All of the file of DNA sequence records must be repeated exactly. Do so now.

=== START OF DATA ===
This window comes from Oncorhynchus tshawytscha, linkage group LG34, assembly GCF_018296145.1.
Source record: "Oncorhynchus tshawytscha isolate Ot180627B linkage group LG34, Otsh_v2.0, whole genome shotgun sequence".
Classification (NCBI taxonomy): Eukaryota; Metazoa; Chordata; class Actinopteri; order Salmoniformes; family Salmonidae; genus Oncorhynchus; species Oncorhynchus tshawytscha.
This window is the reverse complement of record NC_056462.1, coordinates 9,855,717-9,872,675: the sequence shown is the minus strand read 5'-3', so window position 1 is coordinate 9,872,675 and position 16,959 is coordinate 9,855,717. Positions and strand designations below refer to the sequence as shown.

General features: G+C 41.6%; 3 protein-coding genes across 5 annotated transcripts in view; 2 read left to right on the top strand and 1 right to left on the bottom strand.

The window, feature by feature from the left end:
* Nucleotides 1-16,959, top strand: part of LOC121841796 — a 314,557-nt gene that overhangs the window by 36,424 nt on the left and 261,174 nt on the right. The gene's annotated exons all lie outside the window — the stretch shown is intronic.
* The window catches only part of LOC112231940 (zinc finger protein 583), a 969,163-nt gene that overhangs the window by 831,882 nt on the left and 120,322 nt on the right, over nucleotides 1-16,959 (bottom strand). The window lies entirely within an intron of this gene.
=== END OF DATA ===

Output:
This window comes from Oncorhynchus tshawytscha, linkage group LG34, assembly GCF_018296145.1.
Source record: "Oncorhynchus tshawytscha isolate Ot180627B linkage group LG34, Otsh_v2.0, whole genome shotgun sequence".
Classification (NCBI taxonomy): Eukaryota; Metazoa; Chordata; class Actinopteri; order Salmoniformes; family Salmonidae; genus Oncorhynchus; species Oncorhynchus tshawytscha.
This window is the reverse complement of record NC_056462.1, coordinates 9,855,717-9,872,675: the sequence shown is the minus strand read 5'-3', so window position 1 is coordinate 9,872,675 and position 16,959 is coordinate 9,855,717. Positions and strand designations below refer to the sequence as shown.

General features: G+C 41.6%; 3 protein-coding genes across 5 annotated transcripts in view; 2 read left to right on the top strand and 1 right to left on the bottom strand.

The window, feature by feature from the left end:
* Nucleotides 1-16,959, top strand: part of LOC121841796 — a 314,557-nt gene that overhangs the window by 36,424 nt on the left and 261,174 nt on the right. The gene's annotated exons all lie outside the window — the stretch shown is intronic.
* The window catches only part of LOC112231940 (zinc finger protein 583), a 969,163-nt gene that overhangs the window by 831,882 nt on the left and 120,322 nt on the right, over nucleotides 1-16,959 (bottom strand). The window lies entirely within an intron of this gene.